Suppose R is a commutative ring, M is the maximum ideal of R, and R/M is not a field. Prove: (R/M)² = 0.

It is a well known theorem that if R is a commutative ring with identity not equal to zero then R/M is a field. So R in this question doesn't have a non-zero identity. For example, if R = 2Z, which is a ring with no identity, and whose maximal ideal is 4Z, then 2Z/4Z = {4Z, 2 + 4Z}. I'm not sure what exactly does the notation (R/M)² mean or how it is defined. If (R/M)² means the set {ab∈R/M | a,b∈R/M}, then (2Z/4Z)² = {4Z} (= 0?) Can anyone help to prove?

• That's a product of ideals. See en.wikipedia.org/wiki/Ideal_(ring_theory)#Ideal_operations for a clear description of the sum and product of ideals. Nov 25 at 9:09
• In your example, viewing $\{4\mathbb{Z},2+4\mathbb{Z}\}$ as a ring without identity, then $4\mathbb{Z}$ is the $0$ element. Thus, $\{4\mathbb{Z}\}=\{0\}$, as required. Nov 25 at 9:37
• Eric and Sam, thank you very much for your clarification. May I know how to prove the question? Can you suggest any reading or relevant part of any textbook? Nov 25 at 10:20
• math.meta.stackexchange.com/questions/5020/… Nov 25 at 22:21

The question can be rephrased as:

Suppose $$R$$ is a nonzero rng with no nontrivial ideals, and $$R$$ has no multiplicative identity. Then $$R^2=\{0\}$$.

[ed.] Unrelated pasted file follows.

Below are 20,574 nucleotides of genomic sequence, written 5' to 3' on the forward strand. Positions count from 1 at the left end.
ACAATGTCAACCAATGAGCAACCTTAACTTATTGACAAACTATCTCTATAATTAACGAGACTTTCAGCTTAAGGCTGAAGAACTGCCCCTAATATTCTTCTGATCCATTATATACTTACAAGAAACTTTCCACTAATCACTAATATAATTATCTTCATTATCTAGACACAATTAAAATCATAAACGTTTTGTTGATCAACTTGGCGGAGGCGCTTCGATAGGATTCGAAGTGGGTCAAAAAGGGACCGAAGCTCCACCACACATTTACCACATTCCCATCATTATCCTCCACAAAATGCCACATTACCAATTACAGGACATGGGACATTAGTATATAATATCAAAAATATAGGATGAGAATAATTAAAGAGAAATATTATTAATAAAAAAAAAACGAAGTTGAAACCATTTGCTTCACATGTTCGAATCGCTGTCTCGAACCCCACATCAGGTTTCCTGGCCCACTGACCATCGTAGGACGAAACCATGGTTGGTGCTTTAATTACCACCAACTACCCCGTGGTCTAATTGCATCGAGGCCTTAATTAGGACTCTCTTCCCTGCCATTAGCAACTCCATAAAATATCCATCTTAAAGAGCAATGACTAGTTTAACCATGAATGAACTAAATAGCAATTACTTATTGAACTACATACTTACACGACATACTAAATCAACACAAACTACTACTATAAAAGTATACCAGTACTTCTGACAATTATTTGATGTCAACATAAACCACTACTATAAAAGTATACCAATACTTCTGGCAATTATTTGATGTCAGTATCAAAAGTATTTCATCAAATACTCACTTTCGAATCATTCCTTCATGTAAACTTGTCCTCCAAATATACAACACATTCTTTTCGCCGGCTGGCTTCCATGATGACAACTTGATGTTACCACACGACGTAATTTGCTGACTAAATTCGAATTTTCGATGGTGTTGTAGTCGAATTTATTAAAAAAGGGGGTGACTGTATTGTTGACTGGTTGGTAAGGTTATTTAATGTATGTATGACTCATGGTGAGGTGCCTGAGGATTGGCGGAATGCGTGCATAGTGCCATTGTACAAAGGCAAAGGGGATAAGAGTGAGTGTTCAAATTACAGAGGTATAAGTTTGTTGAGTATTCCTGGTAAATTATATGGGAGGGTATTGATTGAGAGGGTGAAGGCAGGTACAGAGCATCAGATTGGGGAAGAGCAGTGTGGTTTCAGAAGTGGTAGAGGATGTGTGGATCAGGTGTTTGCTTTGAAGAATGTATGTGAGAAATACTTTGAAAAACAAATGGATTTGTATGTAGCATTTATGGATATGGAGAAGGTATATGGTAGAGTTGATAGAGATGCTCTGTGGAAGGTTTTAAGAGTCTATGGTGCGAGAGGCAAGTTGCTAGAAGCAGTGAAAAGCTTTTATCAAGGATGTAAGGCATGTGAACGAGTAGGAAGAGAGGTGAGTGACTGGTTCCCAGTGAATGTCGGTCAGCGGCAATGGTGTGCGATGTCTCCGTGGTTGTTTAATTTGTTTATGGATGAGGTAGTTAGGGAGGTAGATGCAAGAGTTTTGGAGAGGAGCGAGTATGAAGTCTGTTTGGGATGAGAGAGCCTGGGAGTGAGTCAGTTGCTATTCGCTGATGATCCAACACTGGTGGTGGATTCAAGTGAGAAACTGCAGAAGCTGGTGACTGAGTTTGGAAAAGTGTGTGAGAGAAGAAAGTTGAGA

The $$R^2$$ should be interpreted as the ideal product, that is, the set $$\{\sum r_is_i\mid r_i, s_i\in R\}$$ with finite sums only, of course.

Since this is always an ideal, we know either $$R^2=\{0\}$$ or $$R^2=R$$. If $$R^2=R$$, we can show $$R$$ has an identity, and then $$R$$ must be a field.

Suppose $$R^2=R$$. Then there must exist an $$x$$ such that $$xR\neq \{0\}$$, and in fact, $$xR=R$$ again since there are no nontrivial ideals. In particular $$xr=x$$ for some $$r\in R$$.

Here's an important thing to notice: the annihilator $$ann(z):=\{r\in R\mid zr=0\}$$ is also an ideal of $$R$$. It can again be only one of two things, $$R$$ or $$\{0\}$$.

At this point, we have above that $$x\neq 0$$, and $$xr\neq 0$$, so $$ann(x)=\{0\}$$. Also, $$ann(r)=\{0\}$$ since $$xr\neq 0$$.

Because $$xr^2-xr=xr-x=0$$, we can see $$x(r^2-r)=0$$. But as $$ann(x)=\{0\}$$, it must be that $$r^2=r$$.

Then for any other $$y\in R$$, $$yr-y\neq 0$$ would imply also that $$yrr-yr\neq 0$$, but of course that isn't the case because $$y(r^2-r)=y0=0$$. This means then that $$yr-y=0$$ for all $$y$$, and that just says that $$r$$ is the identity of $$R$$.

So going back to your original statement: if $$R$$ is a nonzero ring with no nontrivial ideals, and $$R$$ is not a field, then it must be that $$R^2=\{0\}$$.